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START researchers awarded top honors for applying marketing framework to violent groups


START researchers awarded top honors for applying marketing framework to violent groups

University of Nebraska Omaha-based team succeeds across disciplines

August 28, 2013Jessica Rivinius

Though START researchers are known to take the coveted top paper award in disciplines such as criminology, political science and psychology, START recently celebrated a first when a team won the Best Paper Award and research stipends at an international marketing conference.

The University of Nebraska Omaha-based START team -- Gina Ligon, Mackenzie Harms, JoDee Friedly, and Dan Harris -- partnered with a marketing faculty member Mike Braezeale to examine organizational and leadership factors that relate to the notoriety of violent extremist organizations (VEO). The team found that VEOs use marketing vehicles in similar ways that for profit organizations use them, however, they use very different strategies (cruelty of attacks, allying with other notable VEOs, etc.).

Using a marketing theory of "Brand Reputation," the START researchers showed that VEOs who gained attention from other VEOs (i.e., "Third Party Endorsements") and countries were able to garner more diverse sources of fundraising and recruit for more diverse talent in subsequent years. The notoriety that the VEOs gained through unusually cruel attacks and other promotional efforts was related to subsequent performance and capacity for violence.

"This paper articulates how the constructs from organizational psychology and marketing are predicting the 'performance' of VEOs in their fundraising, recruiting and lethality," said Ligon, principal investigator of the START project, "Organizational Determinants for Violence and Performance."

Ligon's team presented award-winning paper, "Applying a Marketing Framework to VEOs: How Notoriety Predicts Performance in Violent Groups"" at the Annual Consumer Brand Relationships Conference in Boston in May 2013. The paper was based on a study funded through START by the Department of Homeland Security Science and Technology Directorate's Office of University Programs. Early findings from that study are also summarized in the new START Research Brief "The Organization of Leadership and Violence."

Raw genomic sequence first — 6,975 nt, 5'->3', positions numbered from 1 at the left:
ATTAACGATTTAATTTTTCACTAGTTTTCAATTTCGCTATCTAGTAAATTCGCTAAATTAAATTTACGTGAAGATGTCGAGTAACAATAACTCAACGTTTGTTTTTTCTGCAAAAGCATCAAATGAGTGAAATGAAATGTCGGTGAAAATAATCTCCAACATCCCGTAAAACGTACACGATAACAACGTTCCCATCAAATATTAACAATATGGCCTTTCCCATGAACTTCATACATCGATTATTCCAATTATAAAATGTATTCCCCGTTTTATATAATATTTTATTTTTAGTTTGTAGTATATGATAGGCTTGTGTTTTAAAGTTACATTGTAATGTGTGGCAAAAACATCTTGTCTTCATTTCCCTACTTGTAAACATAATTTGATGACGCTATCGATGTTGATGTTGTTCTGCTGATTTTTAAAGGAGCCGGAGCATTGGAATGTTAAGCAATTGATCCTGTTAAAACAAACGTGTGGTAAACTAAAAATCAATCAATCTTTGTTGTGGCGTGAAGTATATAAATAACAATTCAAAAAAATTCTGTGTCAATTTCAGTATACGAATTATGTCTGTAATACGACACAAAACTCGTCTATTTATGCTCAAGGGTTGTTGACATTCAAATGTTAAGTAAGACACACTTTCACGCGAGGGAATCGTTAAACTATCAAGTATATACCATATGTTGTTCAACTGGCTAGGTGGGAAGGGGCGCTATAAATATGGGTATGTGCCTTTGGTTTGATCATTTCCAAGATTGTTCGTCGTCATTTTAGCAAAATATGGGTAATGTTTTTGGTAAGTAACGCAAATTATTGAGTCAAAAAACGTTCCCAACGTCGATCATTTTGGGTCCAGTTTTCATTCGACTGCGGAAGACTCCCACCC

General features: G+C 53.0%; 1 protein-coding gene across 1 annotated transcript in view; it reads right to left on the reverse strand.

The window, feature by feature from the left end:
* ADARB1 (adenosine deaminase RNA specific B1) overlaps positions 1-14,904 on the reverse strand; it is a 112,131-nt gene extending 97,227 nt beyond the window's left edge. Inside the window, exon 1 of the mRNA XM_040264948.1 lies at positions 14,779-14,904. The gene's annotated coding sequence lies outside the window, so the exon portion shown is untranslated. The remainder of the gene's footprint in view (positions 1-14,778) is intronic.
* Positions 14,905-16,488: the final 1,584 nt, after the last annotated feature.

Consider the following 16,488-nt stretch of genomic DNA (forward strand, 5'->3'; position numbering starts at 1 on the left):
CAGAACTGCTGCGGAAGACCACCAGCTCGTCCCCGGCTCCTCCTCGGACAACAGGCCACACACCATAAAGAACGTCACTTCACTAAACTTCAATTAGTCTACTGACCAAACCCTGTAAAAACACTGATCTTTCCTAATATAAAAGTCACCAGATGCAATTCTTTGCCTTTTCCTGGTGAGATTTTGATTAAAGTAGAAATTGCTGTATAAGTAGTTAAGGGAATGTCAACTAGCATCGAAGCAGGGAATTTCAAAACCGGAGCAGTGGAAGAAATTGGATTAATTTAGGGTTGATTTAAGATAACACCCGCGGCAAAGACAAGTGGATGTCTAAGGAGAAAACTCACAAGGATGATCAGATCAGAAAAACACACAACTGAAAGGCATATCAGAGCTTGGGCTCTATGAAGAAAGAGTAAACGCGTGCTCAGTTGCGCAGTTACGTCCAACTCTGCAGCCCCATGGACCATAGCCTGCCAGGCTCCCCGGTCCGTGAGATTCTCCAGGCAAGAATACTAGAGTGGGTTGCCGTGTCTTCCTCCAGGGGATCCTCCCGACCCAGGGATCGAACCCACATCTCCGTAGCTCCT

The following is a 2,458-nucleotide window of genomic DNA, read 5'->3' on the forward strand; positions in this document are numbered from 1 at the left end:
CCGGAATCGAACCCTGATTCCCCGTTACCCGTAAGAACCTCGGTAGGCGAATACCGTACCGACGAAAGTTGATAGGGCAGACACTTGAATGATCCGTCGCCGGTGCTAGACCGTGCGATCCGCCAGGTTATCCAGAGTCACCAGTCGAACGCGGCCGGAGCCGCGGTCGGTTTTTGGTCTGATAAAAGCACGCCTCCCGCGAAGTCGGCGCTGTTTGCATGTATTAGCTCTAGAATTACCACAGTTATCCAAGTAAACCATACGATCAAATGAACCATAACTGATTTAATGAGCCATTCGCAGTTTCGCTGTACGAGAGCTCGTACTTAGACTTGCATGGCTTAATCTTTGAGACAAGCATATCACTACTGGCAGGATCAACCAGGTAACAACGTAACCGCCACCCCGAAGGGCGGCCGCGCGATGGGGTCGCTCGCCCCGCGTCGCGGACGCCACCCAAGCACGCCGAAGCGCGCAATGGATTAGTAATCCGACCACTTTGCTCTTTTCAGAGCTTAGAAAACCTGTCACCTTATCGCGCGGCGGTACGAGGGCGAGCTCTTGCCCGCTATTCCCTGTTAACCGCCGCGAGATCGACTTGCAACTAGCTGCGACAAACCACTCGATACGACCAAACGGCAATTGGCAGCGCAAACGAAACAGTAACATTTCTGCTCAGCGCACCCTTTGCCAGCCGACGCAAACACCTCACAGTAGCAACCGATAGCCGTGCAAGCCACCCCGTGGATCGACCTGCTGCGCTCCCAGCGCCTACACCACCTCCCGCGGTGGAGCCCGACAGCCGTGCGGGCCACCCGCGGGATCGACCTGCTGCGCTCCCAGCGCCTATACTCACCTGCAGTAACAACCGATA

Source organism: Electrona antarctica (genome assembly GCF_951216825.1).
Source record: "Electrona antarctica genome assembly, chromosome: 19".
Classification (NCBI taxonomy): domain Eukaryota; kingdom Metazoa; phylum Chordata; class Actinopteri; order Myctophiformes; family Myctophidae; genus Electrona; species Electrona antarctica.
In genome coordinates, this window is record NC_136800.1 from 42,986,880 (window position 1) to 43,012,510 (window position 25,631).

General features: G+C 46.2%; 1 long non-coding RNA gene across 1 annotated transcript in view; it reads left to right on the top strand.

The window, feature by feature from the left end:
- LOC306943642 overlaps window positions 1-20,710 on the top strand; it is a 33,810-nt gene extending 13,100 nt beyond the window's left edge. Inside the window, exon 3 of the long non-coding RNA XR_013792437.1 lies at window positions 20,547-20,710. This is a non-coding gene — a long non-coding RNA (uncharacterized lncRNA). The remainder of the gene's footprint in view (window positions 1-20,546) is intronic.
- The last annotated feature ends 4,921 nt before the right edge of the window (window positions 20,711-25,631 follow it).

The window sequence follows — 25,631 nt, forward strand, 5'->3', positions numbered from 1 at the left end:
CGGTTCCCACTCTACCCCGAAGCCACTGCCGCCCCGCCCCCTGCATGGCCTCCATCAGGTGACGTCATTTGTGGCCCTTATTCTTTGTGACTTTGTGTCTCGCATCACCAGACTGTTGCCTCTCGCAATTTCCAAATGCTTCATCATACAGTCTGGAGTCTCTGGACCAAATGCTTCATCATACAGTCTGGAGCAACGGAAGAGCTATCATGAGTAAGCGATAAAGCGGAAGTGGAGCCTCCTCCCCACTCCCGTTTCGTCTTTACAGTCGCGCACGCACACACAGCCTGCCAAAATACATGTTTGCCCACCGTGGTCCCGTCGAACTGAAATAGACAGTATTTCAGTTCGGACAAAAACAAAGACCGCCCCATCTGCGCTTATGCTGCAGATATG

Team members (Ligon, Harms and Harris) worked with START Researcher Pete Simi to publish, "Putting the 'O' in VEOs: What makes and Organization," in Dynamics of Asymmetric Conflict: Pathways toward Terrorism and Genocide Journal. The article applies organizational theory to white supremacists groups, finding that VEOs different from other ideologically based groups, different organizational/group structures are best suited for certain strategies, leadership matters a great deal in the context of VEOs, and organizations are not static.

The team is continuing to explore VEOs in a variety of ways and expand its work with START through the LEADIR (Leadership of the Extreme and Dangerous for Innovative Results) study at University of Nebraska Omaha (UNO). Harris, the lead graduate assistant on the study recently won a START Terrorism Research Award (TRA) to examine deradicalization in white supremacists using theories from organizational psychology and biometric markers of arousal.

JoDee Friedly, a Graduate Research Assistant on the LEADIR study, recently won a Graduate Research and Creative Activity (GRACA) grant from the university to examine VEO performance using a standard metric to assess for-profit organizational performance. She will be assessing the recruiting, fundraising and promotional efforts used by VEOs and will rely on the LEADIR dataset to examine her research questions.

Mackenzie Harms, Graduate Research Assistant on the LEADIR study also won a Graduate Research and Creative Activity (GRACA) scholarship from the university to examine VEO notoriety. She will examine 40 violent groups' mission statement and subsequent media attention and notoriety.